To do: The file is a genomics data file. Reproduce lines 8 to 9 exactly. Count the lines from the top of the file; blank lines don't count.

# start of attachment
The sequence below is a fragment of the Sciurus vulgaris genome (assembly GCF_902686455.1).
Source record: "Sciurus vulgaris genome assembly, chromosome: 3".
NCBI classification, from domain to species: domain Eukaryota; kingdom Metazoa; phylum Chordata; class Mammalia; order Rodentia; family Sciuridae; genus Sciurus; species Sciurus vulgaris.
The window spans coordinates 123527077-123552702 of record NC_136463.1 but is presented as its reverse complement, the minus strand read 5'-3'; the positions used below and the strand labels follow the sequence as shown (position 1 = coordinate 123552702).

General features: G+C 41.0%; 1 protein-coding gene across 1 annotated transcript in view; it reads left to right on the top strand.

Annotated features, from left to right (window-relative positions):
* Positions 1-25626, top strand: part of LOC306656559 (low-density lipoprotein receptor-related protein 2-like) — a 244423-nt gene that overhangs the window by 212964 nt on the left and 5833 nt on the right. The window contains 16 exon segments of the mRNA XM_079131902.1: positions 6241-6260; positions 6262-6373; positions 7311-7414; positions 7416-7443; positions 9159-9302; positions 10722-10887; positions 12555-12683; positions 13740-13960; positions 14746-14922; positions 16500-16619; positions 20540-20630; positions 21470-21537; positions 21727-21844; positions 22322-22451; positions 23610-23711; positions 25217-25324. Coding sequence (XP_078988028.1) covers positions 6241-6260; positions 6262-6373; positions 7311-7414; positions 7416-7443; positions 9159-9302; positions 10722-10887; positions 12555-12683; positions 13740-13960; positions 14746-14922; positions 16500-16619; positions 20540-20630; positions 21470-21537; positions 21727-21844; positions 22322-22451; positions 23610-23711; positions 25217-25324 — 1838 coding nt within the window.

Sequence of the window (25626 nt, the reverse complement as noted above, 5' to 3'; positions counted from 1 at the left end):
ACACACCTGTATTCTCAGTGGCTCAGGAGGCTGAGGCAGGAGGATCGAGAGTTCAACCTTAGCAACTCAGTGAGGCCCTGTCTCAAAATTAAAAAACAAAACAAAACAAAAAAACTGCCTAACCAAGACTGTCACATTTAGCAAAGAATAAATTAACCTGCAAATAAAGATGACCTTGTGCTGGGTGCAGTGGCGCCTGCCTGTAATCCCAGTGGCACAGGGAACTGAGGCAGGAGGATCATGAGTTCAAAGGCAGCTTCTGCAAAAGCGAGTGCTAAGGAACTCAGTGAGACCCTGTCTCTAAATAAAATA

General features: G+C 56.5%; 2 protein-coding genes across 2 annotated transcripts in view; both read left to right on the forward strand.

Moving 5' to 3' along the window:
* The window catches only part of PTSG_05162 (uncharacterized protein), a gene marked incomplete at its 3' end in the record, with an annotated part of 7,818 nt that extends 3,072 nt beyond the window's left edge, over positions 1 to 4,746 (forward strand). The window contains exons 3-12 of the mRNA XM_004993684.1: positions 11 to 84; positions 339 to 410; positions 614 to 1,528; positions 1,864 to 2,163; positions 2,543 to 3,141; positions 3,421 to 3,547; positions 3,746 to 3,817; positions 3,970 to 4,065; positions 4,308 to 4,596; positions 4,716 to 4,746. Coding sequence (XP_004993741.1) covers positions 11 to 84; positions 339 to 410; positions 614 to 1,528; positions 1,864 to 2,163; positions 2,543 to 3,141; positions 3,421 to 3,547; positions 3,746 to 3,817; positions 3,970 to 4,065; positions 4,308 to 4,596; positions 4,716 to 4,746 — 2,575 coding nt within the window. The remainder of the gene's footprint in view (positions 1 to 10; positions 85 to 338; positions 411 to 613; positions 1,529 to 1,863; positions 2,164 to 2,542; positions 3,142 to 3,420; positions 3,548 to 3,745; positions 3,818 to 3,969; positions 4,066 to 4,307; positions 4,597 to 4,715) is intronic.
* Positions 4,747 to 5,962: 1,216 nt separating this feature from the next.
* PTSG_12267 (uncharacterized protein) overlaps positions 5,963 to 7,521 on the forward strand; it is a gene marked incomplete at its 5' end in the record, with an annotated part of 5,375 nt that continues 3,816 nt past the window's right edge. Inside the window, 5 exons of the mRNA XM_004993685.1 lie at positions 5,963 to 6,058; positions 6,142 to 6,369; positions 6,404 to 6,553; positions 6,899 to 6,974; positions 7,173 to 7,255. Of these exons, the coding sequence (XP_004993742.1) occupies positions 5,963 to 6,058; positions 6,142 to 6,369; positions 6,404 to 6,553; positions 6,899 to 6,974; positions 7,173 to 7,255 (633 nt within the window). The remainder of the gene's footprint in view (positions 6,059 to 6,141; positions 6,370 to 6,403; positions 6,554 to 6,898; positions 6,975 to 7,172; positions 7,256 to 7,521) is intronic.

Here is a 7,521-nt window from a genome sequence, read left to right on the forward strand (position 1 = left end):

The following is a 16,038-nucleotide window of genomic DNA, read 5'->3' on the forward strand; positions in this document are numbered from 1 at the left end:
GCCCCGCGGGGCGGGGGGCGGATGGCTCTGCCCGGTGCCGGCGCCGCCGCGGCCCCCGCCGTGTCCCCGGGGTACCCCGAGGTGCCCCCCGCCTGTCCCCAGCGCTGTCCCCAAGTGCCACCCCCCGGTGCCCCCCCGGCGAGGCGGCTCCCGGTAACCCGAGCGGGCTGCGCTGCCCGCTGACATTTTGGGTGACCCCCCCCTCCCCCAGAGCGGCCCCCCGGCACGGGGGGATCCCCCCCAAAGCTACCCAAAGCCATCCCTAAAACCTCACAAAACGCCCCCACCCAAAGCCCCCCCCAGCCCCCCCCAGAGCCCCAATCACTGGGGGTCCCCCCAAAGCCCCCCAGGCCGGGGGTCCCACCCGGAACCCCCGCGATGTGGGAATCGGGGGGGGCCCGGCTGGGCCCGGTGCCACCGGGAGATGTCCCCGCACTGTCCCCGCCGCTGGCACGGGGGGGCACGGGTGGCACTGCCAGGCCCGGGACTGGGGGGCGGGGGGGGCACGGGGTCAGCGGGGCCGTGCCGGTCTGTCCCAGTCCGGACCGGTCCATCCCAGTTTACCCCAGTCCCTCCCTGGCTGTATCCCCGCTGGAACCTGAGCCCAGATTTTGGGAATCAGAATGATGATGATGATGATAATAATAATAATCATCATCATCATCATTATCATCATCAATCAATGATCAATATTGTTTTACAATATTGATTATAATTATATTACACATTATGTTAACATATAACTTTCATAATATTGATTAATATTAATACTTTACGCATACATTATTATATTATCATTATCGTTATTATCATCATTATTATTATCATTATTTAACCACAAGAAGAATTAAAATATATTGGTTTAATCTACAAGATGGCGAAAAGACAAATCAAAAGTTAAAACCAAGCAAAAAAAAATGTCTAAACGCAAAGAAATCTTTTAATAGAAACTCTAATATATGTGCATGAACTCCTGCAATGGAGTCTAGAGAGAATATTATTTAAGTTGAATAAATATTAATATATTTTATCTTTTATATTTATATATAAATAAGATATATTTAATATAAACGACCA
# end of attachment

Sequence of the window (25626 nt, the reverse complement as noted above, 5' to 3'; positions counted from 1 at the left end):
ACACACCTGTATTCTCAGTGGCTCAGGAGGCTGAGGCAGGAGGATCGAGAGTTCAACCTTAGCAACTCAGTGAGGCCCTGTCTCAAAATTAAAAAACAAAACAAAACAAAAAAACTGCCTAACCAAGACTGTCACATTTAGCAAAGAATAAATTAACCTGCAAATAAAGATGACCTTGTGCTGGGTGCAGTGGCGCCTGCCTGTAATCCCAGTGGCACAGGGAACTGAGGCAGGAGGATCATGAGTTCAAAGGCAGCTTCTGCAAAAGCGAGTGCTAAGGAACTCAGTGAGACCCTGTCTCTAAATAAAATA